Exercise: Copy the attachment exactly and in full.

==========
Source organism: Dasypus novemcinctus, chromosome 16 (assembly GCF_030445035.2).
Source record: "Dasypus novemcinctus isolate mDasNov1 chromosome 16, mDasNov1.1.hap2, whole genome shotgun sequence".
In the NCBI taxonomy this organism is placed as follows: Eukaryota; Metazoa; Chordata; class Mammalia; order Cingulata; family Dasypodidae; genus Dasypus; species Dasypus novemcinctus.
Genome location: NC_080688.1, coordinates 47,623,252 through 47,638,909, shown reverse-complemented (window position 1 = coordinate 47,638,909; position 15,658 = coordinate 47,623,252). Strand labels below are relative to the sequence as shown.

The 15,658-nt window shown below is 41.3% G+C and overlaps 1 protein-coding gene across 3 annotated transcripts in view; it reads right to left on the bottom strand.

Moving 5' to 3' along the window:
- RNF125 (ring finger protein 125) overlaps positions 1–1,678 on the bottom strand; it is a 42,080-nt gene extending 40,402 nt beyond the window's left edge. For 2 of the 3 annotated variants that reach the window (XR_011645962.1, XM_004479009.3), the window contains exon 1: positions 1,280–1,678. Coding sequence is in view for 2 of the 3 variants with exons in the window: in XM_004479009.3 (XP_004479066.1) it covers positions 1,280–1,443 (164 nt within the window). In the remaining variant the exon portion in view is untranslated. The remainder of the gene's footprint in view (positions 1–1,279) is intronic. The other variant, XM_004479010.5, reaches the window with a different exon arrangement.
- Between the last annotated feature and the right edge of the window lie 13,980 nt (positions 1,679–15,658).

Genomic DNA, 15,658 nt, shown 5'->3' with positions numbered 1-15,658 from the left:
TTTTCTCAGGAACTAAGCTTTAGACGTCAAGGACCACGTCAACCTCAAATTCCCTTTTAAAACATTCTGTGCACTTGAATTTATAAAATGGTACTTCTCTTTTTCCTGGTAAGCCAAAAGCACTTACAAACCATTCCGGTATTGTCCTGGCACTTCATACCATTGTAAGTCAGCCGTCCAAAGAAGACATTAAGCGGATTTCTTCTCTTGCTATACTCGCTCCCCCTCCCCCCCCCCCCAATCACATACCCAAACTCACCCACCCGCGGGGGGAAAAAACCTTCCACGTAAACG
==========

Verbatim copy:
Source organism: Dasypus novemcinctus, chromosome 16 (assembly GCF_030445035.2).
Source record: "Dasypus novemcinctus isolate mDasNov1 chromosome 16, mDasNov1.1.hap2, whole genome shotgun sequence".
In the NCBI taxonomy this organism is placed as follows: Eukaryota; Metazoa; Chordata; class Mammalia; order Cingulata; family Dasypodidae; genus Dasypus; species Dasypus novemcinctus.
Genome location: NC_080688.1, coordinates 47,623,252 through 47,638,909, shown reverse-complemented (window position 1 = coordinate 47,638,909; position 15,658 = coordinate 47,623,252). Strand labels below are relative to the sequence as shown.

The 15,658-nt window shown below is 41.3% G+C and overlaps 1 protein-coding gene across 3 annotated transcripts in view; it reads right to left on the bottom strand.

Moving 5' to 3' along the window:
- RNF125 (ring finger protein 125) overlaps positions 1–1,678 on the bottom strand; it is a 42,080-nt gene extending 40,402 nt beyond the window's left edge. For 2 of the 3 annotated variants that reach the window (XR_011645962.1, XM_004479009.3), the window contains exon 1: positions 1,280–1,678. Coding sequence is in view for 2 of the 3 variants with exons in the window: in XM_004479009.3 (XP_004479066.1) it covers positions 1,280–1,443 (164 nt within the window). In the remaining variant the exon portion in view is untranslated. The remainder of the gene's footprint in view (positions 1–1,279) is intronic. The other variant, XM_004479010.5, reaches the window with a different exon arrangement.
- Between the last annotated feature and the right edge of the window lie 13,980 nt (positions 1,679–15,658).

Genomic DNA, 15,658 nt, shown 5'->3' with positions numbered 1-15,658 from the left:
TTTTCTCAGGAACTAAGCTTTAGACGTCAAGGACCACGTCAACCTCAAATTCCCTTTTAAAACATTCTGTGCACTTGAATTTATAAAATGGTACTTCTCTTTTTCCTGGTAAGCCAAAAGCACTTACAAACCATTCCGGTATTGTCCTGGCACTTCATACCATTGTAAGTCAGCCGTCCAAAGAAGACATTAAGCGGATTTCTTCTCTTGCTATACTCGCTCCCCCTCCCCCCCCCCCCAATCACATACCCAAACTCACCCACCCGCGGGGGGAAAAAACCTTCCACGTAAACG